Point Clare’s Flavia Souza has been named this year’s Central Coast Campus Friends’ (CCCF) Equity Award winner.
Dedicated to improving the lives of Central Coast residents by encouraging community participation in higher education through the University of Newcastle’s (UON) Ourimbah Campus, Central Coast Community College and local TAFE campuses, every year the CCCF appoint a hardworking local striving to improve themselves through education, and Souza is no exception.
Born and raised in Brazil, the 25-year-old came to Australia to learn English.
After becoming fluent and falling in love with the land Down Under, she decided to stay.
Living and working in Sydney in various administration roles for a decade, Souza moved to the Central Coast in pursuit of a more peaceful life, but with that relocation came another important life decision, what was she going to do with herself?
Settling on a new course, in 2017 Souza enrolled in a Bachelor of Nursing at UON.
“I longed to work in a job where I could interact directly with the people I was serving.
“I wanted to see that I was making a difference to people’s lives instead of continuing to look at an office brick wall.
“And I have always wanted to be a nurse,” Souza explained.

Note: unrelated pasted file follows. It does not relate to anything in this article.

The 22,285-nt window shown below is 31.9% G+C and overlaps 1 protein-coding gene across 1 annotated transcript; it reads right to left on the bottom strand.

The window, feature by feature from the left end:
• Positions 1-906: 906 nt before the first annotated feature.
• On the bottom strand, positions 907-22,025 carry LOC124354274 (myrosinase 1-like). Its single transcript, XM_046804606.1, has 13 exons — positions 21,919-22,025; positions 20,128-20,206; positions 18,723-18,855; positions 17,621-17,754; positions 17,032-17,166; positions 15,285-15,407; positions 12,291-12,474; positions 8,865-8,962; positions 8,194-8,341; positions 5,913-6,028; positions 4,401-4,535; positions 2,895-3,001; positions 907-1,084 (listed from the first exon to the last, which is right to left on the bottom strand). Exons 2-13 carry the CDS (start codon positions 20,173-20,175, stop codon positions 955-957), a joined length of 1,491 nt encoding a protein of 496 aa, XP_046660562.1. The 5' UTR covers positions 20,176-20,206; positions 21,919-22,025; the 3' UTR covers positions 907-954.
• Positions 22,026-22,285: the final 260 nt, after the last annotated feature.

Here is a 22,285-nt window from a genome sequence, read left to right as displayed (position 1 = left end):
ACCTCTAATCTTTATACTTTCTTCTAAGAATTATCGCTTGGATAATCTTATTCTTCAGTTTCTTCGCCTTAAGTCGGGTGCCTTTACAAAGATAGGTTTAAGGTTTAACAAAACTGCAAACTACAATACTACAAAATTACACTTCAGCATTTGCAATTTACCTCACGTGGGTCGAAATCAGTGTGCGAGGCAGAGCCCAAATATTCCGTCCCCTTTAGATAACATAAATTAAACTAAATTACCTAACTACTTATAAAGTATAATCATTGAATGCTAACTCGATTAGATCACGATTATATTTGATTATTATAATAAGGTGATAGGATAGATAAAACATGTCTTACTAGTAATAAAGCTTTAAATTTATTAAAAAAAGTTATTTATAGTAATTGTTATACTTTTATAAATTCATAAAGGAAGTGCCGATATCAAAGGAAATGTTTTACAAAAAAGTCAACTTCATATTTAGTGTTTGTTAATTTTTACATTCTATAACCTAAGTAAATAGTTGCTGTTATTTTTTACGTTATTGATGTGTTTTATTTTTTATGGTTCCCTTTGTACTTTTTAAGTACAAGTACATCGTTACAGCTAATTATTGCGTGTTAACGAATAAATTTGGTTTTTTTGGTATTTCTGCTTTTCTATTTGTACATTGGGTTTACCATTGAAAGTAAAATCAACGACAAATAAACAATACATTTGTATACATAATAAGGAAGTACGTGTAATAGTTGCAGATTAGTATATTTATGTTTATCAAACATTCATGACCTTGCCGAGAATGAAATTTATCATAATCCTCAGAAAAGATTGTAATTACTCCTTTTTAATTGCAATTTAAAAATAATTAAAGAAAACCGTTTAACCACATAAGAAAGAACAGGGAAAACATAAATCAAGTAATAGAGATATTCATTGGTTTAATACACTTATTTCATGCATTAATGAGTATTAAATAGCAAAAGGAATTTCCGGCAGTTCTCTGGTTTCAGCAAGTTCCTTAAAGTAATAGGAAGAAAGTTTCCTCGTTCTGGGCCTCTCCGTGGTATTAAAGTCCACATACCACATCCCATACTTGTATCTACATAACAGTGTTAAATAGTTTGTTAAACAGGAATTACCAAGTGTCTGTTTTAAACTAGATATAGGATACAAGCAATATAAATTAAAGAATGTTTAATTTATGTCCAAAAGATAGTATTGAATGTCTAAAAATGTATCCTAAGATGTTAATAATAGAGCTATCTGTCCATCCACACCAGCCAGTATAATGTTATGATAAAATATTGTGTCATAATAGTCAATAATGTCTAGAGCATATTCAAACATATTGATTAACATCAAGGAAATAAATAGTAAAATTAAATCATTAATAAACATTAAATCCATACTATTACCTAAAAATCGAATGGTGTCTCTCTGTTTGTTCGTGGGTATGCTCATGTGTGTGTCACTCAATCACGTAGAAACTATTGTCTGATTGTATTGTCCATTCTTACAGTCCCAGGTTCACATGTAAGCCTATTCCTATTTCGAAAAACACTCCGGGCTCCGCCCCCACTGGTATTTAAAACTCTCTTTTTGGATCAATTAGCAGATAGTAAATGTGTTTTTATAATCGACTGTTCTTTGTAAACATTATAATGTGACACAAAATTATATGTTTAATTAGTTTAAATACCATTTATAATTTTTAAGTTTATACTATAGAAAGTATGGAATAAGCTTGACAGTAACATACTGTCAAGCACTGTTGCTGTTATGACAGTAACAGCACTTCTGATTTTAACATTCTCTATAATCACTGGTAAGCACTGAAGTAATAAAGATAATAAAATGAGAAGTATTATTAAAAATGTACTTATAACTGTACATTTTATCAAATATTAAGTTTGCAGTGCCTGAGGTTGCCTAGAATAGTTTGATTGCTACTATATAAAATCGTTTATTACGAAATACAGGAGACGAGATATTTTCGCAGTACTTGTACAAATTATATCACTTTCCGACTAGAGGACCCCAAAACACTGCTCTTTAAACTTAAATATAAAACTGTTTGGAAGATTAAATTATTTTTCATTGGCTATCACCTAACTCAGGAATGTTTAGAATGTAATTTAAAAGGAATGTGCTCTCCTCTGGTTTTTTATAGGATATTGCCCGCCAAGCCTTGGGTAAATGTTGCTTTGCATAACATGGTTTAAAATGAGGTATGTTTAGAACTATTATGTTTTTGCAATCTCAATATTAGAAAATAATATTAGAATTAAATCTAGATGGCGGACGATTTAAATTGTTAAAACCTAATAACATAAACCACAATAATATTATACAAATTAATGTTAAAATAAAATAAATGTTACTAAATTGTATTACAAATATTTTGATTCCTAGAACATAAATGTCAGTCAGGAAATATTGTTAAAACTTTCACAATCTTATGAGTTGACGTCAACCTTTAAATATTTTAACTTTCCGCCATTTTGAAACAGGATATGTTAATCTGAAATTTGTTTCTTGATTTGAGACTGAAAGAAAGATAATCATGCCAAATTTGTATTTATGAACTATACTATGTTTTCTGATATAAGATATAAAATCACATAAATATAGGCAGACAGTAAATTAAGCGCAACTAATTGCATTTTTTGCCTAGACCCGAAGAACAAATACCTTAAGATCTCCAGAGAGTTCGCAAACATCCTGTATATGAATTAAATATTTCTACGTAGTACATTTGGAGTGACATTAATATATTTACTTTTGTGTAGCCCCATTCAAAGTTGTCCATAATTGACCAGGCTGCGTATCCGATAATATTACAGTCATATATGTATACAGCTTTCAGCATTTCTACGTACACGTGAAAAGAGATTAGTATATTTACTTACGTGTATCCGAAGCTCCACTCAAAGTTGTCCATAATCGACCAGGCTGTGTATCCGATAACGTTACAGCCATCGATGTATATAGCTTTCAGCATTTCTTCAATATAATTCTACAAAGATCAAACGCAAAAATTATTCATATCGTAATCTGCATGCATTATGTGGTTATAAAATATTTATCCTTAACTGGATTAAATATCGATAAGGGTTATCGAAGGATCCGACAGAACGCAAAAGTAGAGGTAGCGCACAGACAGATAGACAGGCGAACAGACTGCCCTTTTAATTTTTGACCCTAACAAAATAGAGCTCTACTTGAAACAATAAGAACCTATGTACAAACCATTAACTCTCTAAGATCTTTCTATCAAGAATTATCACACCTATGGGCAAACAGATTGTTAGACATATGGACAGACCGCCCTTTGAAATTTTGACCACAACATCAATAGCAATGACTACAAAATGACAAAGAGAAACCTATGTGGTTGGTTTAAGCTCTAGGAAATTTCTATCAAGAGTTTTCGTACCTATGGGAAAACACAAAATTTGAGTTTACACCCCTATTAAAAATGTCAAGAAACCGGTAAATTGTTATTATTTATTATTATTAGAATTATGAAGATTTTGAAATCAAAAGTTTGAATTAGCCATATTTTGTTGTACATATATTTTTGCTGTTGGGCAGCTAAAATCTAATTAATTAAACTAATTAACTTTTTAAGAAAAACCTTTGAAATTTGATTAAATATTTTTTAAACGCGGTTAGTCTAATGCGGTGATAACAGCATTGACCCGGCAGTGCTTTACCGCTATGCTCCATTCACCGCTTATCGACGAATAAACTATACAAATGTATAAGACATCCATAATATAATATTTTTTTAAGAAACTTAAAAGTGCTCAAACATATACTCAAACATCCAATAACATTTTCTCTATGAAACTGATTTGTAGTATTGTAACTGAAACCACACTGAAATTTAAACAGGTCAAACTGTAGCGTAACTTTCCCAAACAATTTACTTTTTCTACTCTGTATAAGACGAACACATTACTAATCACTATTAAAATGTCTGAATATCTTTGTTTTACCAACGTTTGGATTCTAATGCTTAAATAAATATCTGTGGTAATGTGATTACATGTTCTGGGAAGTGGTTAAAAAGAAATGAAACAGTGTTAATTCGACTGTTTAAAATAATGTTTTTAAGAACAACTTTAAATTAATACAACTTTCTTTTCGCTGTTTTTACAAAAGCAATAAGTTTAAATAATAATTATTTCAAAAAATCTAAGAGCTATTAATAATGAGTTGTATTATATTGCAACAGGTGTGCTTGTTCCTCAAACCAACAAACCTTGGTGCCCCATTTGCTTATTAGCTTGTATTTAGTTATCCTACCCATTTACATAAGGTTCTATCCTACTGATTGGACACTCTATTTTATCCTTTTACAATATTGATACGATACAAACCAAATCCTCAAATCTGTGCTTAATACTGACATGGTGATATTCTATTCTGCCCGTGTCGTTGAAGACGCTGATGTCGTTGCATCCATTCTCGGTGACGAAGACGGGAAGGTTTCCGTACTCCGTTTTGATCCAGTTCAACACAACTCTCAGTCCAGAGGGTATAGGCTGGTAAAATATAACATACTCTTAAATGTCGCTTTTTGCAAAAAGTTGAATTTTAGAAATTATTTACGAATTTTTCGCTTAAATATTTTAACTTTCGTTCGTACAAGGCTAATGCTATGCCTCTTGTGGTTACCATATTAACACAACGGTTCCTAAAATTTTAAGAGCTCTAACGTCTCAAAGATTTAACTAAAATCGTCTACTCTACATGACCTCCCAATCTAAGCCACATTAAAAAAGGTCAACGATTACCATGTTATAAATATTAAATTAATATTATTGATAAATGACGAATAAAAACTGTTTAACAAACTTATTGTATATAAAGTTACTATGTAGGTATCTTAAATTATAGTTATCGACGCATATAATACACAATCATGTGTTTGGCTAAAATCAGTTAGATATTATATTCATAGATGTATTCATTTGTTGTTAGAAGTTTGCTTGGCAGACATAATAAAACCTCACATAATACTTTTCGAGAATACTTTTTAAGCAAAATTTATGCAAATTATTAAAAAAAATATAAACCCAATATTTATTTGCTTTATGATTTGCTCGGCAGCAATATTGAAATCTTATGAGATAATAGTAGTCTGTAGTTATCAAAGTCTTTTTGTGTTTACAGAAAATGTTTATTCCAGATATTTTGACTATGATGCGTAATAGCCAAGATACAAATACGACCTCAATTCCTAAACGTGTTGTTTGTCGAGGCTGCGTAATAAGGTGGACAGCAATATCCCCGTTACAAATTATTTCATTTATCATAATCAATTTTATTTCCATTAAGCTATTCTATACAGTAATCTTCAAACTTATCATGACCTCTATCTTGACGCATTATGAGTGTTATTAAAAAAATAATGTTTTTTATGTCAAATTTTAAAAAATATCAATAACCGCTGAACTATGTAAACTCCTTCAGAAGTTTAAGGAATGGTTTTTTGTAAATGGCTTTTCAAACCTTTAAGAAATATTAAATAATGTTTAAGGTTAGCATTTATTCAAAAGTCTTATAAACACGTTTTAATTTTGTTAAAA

The first year of her course was taken over two years, but years two and three have been full-time, with support from CCCF allowing her to finish the final portion of her degree without having to worry about her financial situation.
Souza is now looking to gain employment as a nurse through Gosford Hospital’s Newgrad program.
She also wants eventually to pursue more formal study, either through an additional Paramedic year of the Bachelor of Nursing, or a Master’s degree.
Either way, her special love is aged care.
This she discovered through her employment in the sector and through course practicums with elderly patients.
When asked what aspect of her studies she especially valued and whether there was anything that could be bettered, Souza said: “I most valued being taught to be culturally aware and to respect the wishes of the patient.
“You don’t just tell patients what’s best for them anymore, you ask them what their wishes are.
“Some of the course timetabling was not ideal for an employed student like me, say a lecture in the middle of the day rather that in the morning or evening when it would be less intrusive on one’s job, but the course content was great.”
CCCF Honorary President, Sonnie Hopkins, said it was the CCCF’s pleasure to acknowledge the efforts of people like Souza, who recognise that learning has a dual benefit as a means to being a greater help to others and as enrichment in one’s own life.
Press release, Oct 23
Sonnie Hopkins, Central Coast Campus Friends